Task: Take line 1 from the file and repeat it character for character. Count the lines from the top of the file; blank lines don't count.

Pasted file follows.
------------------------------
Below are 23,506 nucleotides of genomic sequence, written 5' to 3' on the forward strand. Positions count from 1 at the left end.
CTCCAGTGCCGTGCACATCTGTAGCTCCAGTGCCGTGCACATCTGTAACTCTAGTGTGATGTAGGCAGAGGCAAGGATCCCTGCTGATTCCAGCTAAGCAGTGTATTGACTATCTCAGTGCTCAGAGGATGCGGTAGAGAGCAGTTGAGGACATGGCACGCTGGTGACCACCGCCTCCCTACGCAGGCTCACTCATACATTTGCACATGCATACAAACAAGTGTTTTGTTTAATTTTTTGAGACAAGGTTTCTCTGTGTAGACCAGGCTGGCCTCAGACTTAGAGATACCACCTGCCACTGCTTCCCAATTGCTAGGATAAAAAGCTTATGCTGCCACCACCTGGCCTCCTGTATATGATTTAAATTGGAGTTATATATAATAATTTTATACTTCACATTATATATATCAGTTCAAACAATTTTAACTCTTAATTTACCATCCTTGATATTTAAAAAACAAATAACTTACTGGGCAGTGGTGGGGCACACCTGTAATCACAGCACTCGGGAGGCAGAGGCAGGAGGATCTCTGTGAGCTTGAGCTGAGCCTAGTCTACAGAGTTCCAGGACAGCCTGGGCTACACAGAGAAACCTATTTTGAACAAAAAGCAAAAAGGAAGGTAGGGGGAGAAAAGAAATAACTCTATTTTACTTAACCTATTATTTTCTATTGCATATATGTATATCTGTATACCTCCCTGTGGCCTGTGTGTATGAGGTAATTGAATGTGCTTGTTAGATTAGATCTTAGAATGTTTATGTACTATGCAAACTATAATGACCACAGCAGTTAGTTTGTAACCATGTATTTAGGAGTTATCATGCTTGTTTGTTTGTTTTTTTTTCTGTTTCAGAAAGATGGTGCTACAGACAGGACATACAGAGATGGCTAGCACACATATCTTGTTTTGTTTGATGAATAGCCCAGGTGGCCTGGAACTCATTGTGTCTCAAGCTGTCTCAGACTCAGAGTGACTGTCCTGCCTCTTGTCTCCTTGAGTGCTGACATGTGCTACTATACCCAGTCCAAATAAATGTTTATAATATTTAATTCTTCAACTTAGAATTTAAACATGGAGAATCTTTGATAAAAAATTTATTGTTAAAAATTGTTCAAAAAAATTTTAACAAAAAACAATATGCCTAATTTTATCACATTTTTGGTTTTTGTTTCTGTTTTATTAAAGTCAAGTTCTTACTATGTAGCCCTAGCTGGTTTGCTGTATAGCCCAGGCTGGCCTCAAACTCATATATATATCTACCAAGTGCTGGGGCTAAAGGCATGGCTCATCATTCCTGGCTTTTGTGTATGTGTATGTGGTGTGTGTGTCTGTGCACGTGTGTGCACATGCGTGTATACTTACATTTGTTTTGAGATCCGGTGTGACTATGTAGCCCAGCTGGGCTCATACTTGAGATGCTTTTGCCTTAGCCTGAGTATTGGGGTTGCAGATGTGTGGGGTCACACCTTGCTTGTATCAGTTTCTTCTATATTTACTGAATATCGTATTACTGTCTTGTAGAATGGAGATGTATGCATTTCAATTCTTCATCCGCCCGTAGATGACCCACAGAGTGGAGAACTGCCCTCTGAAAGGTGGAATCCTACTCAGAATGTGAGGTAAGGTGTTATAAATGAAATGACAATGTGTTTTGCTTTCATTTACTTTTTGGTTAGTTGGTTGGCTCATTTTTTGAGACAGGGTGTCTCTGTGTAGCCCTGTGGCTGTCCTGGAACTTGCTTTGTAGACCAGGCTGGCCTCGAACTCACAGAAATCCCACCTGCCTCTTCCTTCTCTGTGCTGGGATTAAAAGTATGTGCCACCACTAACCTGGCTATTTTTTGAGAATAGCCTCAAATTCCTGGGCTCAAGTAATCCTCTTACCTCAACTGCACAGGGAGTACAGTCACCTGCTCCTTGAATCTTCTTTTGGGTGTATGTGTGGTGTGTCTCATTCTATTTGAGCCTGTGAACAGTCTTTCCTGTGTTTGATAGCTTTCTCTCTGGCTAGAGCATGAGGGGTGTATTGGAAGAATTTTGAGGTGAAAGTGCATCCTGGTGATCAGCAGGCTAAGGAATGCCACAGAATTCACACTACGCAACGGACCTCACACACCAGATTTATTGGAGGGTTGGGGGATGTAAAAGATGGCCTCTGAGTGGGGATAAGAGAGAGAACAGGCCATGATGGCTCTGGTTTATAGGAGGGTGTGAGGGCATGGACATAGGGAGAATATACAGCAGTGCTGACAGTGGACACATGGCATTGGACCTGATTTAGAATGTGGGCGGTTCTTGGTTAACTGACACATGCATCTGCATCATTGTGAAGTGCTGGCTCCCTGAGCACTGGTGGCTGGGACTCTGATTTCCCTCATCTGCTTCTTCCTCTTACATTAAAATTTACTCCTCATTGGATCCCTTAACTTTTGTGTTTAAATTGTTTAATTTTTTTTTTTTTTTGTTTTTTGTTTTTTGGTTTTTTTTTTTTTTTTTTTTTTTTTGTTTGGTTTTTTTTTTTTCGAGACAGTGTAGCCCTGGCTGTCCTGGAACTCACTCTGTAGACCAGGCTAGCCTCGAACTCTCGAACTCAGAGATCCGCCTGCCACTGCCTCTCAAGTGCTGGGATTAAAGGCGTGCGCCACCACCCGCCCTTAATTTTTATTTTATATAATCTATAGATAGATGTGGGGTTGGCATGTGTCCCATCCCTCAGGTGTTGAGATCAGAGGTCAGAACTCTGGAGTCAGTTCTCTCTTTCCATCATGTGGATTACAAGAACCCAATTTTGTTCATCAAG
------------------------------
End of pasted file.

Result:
Below are 23,506 nucleotides of genomic sequence, written 5' to 3' on the forward strand. Positions count from 1 at the left end.